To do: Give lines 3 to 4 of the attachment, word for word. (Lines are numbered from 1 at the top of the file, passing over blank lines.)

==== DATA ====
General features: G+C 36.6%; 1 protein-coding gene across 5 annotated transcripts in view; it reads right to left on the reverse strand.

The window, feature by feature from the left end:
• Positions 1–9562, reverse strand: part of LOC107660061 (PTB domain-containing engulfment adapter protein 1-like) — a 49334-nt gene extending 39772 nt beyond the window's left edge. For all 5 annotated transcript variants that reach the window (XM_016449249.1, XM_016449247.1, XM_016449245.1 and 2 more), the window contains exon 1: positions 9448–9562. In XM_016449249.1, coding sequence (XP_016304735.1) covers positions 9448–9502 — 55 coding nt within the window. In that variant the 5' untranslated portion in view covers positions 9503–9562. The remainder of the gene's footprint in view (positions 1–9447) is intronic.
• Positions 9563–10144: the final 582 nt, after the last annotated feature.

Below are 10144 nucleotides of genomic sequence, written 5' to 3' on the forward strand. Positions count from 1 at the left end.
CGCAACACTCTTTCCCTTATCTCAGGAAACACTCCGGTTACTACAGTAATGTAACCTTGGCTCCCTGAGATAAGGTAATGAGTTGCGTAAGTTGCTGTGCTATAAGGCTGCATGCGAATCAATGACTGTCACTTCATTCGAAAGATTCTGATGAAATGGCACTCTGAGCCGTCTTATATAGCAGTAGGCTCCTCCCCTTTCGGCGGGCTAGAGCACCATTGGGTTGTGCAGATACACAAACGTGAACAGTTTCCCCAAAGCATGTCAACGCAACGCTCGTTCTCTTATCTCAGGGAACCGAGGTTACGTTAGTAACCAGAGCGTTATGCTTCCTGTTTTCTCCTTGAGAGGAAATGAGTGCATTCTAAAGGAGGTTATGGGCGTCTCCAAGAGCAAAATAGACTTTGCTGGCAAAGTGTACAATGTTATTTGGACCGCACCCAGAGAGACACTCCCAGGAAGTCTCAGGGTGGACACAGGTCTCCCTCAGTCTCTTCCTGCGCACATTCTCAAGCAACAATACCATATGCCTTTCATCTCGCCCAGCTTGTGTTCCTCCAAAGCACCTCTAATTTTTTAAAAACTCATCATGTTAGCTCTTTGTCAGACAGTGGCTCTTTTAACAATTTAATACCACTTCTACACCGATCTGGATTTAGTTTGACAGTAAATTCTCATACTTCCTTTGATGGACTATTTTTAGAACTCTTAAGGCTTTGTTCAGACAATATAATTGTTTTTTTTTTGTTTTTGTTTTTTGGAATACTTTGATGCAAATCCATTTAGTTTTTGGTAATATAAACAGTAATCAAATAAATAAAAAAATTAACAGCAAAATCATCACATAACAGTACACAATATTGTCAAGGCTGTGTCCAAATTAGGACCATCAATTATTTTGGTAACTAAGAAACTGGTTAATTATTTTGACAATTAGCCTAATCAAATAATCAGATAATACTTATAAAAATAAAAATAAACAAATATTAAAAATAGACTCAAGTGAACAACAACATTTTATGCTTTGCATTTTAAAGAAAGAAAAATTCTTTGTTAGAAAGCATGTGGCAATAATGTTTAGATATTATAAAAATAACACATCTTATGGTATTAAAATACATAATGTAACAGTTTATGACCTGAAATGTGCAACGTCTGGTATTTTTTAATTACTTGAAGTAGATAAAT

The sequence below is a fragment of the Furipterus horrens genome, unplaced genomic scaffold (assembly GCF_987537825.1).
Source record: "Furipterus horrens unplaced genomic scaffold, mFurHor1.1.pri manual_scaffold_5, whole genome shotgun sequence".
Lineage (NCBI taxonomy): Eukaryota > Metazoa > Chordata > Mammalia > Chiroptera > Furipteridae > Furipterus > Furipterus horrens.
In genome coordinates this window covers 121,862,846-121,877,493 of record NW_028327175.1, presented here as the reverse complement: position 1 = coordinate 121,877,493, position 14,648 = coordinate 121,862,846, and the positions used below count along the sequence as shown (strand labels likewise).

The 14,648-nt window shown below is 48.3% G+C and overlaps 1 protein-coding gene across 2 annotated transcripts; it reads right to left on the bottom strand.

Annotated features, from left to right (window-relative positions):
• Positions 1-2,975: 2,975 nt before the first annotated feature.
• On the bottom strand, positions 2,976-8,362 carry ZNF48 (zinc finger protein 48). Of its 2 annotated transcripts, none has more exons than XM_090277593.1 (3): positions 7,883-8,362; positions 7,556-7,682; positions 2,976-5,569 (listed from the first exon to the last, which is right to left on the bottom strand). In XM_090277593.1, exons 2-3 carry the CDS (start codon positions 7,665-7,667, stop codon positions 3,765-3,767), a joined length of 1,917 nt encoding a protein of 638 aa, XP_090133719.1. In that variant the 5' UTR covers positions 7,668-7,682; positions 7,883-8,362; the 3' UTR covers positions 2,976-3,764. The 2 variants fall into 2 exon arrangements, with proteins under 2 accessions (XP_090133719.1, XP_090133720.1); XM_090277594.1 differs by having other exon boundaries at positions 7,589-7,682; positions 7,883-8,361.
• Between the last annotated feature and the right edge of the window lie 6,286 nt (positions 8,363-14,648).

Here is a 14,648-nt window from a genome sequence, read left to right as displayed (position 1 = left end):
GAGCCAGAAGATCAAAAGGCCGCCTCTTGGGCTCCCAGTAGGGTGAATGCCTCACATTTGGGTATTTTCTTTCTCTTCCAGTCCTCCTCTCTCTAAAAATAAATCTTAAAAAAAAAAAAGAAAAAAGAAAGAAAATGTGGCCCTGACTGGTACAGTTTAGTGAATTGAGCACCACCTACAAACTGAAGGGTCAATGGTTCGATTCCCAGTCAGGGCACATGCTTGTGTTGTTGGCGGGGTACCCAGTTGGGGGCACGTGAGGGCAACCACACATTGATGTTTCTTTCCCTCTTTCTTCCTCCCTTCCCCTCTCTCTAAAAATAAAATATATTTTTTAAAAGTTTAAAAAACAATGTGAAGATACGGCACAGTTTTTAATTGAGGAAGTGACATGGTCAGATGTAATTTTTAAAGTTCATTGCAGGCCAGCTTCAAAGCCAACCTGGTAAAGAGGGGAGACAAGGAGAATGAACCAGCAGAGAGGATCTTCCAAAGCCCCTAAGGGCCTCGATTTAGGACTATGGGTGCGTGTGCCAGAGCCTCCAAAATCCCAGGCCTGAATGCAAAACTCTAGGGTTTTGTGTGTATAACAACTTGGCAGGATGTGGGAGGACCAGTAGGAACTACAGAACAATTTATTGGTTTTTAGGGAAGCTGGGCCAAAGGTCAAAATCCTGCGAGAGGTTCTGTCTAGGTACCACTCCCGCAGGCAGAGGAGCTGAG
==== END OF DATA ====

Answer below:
• Positions 1–9562, reverse strand: part of LOC107660061 (PTB domain-containing engulfment adapter protein 1-like) — a 49334-nt gene extending 39772 nt beyond the window's left edge. For all 5 annotated transcript variants that reach the window (XM_016449249.1, XM_016449247.1, XM_016449245.1 and 2 more), the window contains exon 1: positions 9448–9562. In XM_016449249.1, coding sequence (XP_016304735.1) covers positions 9448–9502 — 55 coding nt within the window. In that variant the 5' untranslated portion in view covers positions 9503–9562. The remainder of the gene's footprint in view (positions 1–9447) is intronic.
• Positions 9563–10144: the final 582 nt, after the last annotated feature.